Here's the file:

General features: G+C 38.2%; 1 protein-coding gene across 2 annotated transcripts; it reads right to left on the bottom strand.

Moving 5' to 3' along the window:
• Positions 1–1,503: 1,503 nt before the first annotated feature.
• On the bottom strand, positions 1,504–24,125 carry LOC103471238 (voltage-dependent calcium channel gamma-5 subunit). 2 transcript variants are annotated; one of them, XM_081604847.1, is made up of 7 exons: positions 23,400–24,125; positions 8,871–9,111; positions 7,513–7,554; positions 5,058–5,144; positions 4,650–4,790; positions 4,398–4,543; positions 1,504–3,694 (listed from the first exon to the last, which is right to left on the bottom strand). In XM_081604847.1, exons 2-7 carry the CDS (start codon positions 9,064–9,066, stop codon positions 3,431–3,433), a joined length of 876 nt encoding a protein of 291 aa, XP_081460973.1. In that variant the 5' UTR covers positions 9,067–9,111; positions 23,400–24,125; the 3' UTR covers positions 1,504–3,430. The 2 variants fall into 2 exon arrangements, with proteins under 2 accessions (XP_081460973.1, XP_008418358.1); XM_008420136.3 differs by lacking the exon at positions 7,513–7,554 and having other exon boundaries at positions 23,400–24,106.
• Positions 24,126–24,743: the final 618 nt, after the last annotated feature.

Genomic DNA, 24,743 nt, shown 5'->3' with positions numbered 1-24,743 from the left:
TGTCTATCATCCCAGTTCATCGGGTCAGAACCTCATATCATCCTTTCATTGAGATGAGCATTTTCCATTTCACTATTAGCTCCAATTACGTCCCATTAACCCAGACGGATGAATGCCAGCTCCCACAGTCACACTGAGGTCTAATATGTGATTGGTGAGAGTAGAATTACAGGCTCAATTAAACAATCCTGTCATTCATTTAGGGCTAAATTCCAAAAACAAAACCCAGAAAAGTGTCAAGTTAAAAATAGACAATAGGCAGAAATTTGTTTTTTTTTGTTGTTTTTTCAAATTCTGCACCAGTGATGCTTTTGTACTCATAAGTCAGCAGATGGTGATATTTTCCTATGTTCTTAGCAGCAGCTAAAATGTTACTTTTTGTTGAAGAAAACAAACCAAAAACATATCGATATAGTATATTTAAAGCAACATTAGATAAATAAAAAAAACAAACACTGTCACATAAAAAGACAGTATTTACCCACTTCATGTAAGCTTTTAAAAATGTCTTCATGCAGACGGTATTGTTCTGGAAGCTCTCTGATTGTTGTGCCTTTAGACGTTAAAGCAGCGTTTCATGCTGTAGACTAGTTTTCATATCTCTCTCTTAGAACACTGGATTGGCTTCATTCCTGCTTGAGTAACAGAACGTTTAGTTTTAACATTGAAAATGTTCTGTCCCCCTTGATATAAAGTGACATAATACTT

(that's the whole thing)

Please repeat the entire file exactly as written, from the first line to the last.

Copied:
General features: G+C 38.2%; 1 protein-coding gene across 2 annotated transcripts; it reads right to left on the bottom strand.

Moving 5' to 3' along the window:
• Positions 1–1,503: 1,503 nt before the first annotated feature.
• On the bottom strand, positions 1,504–24,125 carry LOC103471238 (voltage-dependent calcium channel gamma-5 subunit). 2 transcript variants are annotated; one of them, XM_081604847.1, is made up of 7 exons: positions 23,400–24,125; positions 8,871–9,111; positions 7,513–7,554; positions 5,058–5,144; positions 4,650–4,790; positions 4,398–4,543; positions 1,504–3,694 (listed from the first exon to the last, which is right to left on the bottom strand). In XM_081604847.1, exons 2-7 carry the CDS (start codon positions 9,064–9,066, stop codon positions 3,431–3,433), a joined length of 876 nt encoding a protein of 291 aa, XP_081460973.1. In that variant the 5' UTR covers positions 9,067–9,111; positions 23,400–24,125; the 3' UTR covers positions 1,504–3,430. The 2 variants fall into 2 exon arrangements, with proteins under 2 accessions (XP_081460973.1, XP_008418358.1); XM_008420136.3 differs by lacking the exon at positions 7,513–7,554 and having other exon boundaries at positions 23,400–24,106.
• Positions 24,126–24,743: the final 618 nt, after the last annotated feature.

Genomic DNA, 24,743 nt, shown 5'->3' with positions numbered 1-24,743 from the left:
TGTCTATCATCCCAGTTCATCGGGTCAGAACCTCATATCATCCTTTCATTGAGATGAGCATTTTCCATTTCACTATTAGCTCCAATTACGTCCCATTAACCCAGACGGATGAATGCCAGCTCCCACAGTCACACTGAGGTCTAATATGTGATTGGTGAGAGTAGAATTACAGGCTCAATTAAACAATCCTGTCATTCATTTAGGGCTAAATTCCAAAAACAAAACCCAGAAAAGTGTCAAGTTAAAAATAGACAATAGGCAGAAATTTGTTTTTTTTTGTTGTTTTTTCAAATTCTGCACCAGTGATGCTTTTGTACTCATAAGTCAGCAGATGGTGATATTTTCCTATGTTCTTAGCAGCAGCTAAAATGTTACTTTTTGTTGAAGAAAACAAACCAAAAACATATCGATATAGTATATTTAAAGCAACATTAGATAAATAAAAAAAACAAACACTGTCACATAAAAAGACAGTATTTACCCACTTCATGTAAGCTTTTAAAAATGTCTTCATGCAGACGGTATTGTTCTGGAAGCTCTCTGATTGTTGTGCCTTTAGACGTTAAAGCAGCGTTTCATGCTGTAGACTAGTTTTCATATCTCTCTCTTAGAACACTGGATTGGCTTCATTCCTGCTTGAGTAACAGAACGTTTAGTTTTAACATTGAAAATGTTCTGTCCCCCTTGATATAAAGTGACATAATACTT